Interpreting Corruption

Interpreting Corruption: Culture and Politics in the Pacific Islands

Peter Larmour
Copyright Date: 2012
https://www.jstor.org/stable/j.ctt6wqdk4
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    Interpreting Corruption
    Book Description:

    Corruption is a popular topic in the Pacific Islands. Politicians are accused of it and campaign against it. Fiji's coup leaders vowed to clean it up. Several countries have "leadership codes" designed to reduce corruption, and others have created specialized anti-corruption agencies. Donors, the World Bank, and NGOs such as Transparency International have made it an international issue. Yet there is often disagreement about what constitutes corruption and how seriously it matters. What some view as corrupt may be regarded as harmless by others. Existing laws have proved difficult to enforce and seem out of step with public opinion, which is often very suspicious of corrupt behavior among island elites. As well as talk there is silence: People fear the consequences of complaining. The dangers of anti-corruption campaigns became apparent during the "cleanup" following Fiji's 2006 coup. So what counts as corruption in the Pacific and what causes it? How much is really going on? How can we measure it? What types are present? Are gifts really bribes? Is "culture" an excuse for corruption? Is politics-in particular, democracy-intrinsically corrupt? In clear and concise language, this work attempts to answer these questions. The author takes a comparative approach, drawing on economics, law, political science, and anthropology, as well as literature and poetry from the region. He looks at Transparency International's studies of National Integrity Systems and at newer research, including events since the Fiji coup.Interpreting Corruptionis a highly accessible and approachable look at an age-old problem. Those interested in the Pacific Islands and public integrity will find it remarkably comprehensive as will students and scholars of anthropology, sociology, and political studies.

    eISBN: 978-0-8248-6119-3
    Subjects: Anthropology

Table of Contents

  1. Front Matter
    (pp. i-vi)
  2. Table of Contents
    (pp. vii-viii)
  3. From the General Editor
    (pp. ix-x)
    Brij V. Lal
  4. Acknowledgments
    (pp. xi-xiv)
  5. Acronyms
    (pp. xv-xvi)
  6. CHAPTER 1 Introduction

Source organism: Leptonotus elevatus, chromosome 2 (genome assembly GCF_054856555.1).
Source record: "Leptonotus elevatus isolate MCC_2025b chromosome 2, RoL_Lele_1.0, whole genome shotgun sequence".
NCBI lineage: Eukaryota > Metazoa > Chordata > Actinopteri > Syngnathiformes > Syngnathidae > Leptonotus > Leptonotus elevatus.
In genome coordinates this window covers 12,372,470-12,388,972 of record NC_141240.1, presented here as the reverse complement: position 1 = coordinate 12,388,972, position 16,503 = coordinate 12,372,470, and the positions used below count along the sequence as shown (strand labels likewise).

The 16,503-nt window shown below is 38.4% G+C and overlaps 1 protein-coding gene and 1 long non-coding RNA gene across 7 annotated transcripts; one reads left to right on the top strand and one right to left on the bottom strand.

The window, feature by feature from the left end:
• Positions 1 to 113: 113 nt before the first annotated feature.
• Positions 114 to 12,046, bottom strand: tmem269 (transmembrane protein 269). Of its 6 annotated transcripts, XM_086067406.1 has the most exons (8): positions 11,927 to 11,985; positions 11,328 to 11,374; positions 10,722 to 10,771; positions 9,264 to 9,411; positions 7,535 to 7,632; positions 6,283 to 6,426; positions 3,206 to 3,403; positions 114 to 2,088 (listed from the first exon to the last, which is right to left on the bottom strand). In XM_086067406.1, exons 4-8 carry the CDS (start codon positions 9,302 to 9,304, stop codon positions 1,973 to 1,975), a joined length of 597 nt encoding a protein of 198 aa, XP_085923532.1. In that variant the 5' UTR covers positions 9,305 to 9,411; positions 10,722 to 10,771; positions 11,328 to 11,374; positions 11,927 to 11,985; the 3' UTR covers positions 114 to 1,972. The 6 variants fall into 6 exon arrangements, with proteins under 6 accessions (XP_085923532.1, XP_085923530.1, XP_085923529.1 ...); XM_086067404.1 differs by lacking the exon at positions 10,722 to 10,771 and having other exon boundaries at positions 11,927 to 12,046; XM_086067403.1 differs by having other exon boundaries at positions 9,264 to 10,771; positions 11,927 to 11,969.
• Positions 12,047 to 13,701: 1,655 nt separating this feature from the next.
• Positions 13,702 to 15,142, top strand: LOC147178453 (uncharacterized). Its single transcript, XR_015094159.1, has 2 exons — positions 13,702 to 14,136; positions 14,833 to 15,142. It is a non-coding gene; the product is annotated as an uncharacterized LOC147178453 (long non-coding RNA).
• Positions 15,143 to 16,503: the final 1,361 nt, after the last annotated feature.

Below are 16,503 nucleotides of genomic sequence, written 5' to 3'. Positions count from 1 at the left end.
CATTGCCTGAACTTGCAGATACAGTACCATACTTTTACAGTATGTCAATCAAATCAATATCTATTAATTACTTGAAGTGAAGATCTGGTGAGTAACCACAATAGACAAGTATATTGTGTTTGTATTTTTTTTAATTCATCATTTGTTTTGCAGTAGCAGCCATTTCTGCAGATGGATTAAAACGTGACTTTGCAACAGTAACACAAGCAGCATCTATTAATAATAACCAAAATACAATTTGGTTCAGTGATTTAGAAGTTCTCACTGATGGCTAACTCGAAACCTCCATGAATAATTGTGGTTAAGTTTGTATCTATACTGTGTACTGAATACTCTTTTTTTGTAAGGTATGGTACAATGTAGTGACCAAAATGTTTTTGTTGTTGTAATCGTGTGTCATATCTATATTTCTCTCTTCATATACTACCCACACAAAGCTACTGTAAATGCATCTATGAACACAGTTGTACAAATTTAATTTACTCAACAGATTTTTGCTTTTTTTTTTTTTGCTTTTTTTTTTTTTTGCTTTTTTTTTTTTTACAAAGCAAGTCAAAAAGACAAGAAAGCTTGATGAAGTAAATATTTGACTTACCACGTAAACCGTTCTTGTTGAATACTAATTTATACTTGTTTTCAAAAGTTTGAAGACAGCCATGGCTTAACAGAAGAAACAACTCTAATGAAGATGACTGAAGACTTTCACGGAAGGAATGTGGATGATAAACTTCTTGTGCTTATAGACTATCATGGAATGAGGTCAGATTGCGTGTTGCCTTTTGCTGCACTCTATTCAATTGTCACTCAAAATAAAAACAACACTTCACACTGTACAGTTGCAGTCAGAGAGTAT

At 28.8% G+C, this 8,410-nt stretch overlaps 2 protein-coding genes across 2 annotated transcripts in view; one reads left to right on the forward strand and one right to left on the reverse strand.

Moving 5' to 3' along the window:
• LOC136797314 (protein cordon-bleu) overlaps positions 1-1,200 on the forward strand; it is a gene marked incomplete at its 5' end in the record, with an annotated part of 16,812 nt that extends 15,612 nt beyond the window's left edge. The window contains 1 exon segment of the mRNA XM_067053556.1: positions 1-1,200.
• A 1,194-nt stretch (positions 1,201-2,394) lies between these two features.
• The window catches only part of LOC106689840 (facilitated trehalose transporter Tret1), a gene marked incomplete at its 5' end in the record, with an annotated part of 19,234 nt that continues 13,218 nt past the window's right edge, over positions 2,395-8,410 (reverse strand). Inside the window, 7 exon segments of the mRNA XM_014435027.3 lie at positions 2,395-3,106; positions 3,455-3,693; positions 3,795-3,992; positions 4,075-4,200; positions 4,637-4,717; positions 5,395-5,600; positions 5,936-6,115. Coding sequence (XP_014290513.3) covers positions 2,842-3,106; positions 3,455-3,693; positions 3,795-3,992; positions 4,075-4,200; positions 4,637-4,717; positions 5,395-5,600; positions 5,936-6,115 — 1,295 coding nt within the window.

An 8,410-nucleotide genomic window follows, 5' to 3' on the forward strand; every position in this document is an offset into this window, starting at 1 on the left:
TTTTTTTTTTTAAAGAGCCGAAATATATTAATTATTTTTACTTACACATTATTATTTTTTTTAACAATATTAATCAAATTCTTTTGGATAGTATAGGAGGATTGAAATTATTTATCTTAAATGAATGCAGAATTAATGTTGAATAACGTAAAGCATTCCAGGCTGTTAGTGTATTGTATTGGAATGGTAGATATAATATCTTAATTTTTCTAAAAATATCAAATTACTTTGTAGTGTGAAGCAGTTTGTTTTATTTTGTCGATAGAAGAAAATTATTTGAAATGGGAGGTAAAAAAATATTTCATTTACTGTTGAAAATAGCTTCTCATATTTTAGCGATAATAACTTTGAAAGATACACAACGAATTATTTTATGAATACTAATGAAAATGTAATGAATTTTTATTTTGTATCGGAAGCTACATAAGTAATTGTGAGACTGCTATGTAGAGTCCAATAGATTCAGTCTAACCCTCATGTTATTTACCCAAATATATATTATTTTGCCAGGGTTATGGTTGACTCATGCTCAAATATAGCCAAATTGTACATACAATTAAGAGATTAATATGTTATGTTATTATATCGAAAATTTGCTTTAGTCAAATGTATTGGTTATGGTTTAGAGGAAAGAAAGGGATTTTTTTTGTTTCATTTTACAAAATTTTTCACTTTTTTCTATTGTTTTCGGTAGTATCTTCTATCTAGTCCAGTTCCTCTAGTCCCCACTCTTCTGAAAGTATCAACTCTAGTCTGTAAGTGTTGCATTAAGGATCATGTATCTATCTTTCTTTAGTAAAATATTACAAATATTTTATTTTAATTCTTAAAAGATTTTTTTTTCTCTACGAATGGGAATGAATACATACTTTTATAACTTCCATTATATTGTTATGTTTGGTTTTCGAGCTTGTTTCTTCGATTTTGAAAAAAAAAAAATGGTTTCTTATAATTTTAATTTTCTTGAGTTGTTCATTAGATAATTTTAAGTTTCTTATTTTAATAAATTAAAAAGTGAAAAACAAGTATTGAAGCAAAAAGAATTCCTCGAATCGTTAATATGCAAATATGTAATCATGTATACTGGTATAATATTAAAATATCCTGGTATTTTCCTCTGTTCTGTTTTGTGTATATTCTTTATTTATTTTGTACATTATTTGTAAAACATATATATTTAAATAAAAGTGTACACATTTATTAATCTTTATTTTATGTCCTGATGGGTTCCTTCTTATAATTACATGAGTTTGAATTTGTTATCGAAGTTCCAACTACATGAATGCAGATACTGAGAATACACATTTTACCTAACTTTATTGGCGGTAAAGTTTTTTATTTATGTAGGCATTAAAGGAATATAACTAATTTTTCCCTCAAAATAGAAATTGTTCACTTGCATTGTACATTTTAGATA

(pp. 1-19)

    There are now two opposite views about corruption in the Pacific Islands. The first sees a cultural misunderstanding. Behaviour that people in the West might regard as corrupt is regarded differently in the Islands. What looks like a bribe, for example, is really a gift. What looks like nepotism is proper concern for one’s kin. This view tends to blame foreigners for corruption. The second, more recent view sees a catastrophe. Leaders and officials are everywhere self-seeking and incompetent. The old rules have broken down, and the promise of independence has been betrayed. This view tends to blame the politicians...

  7. CHAPTER 2 Talk and Silence about Corruption
    (pp. 20-41)

    Corrupt payments of money, offers of jobs, and contracts are often invisible, and their meaning is shaped by the language people use to describe them to one another and to report them to others. In Solomon Islands, for example, perceptions of corruption at the time of the NIS survey were based on ‘off-the-record word of informed insiders, snippets of official documentation, and the occasional intimation or allegation in the media by rival politicians or community leaders’ (Roughan 2004: 9). The obligations one participant in a corrupt exchange lays on another are often unsaid: one might say to the other, ‘Do...

  8. CHAPTER 3 What Counts as ‘Corruption’?
    (pp. 42-59)

    What is all this talk (and silence) about? Discussions of corruption often stall over definitions. Activists and officials, wanting to do something about it, are often impatient of discussion. But definitions matter when they differ, when people try to mobilise others against something they see differently, and when they are enforceable. Some of this defining and explaining is done by powerful, specialised institutions, like the courts interpreting the law, the media uncovering scandals, aid donors promoting good governance, and churches promoting morality. Some of it is more popular. Some is sporadic and coalesces around events: the demonstrations around the Sandline...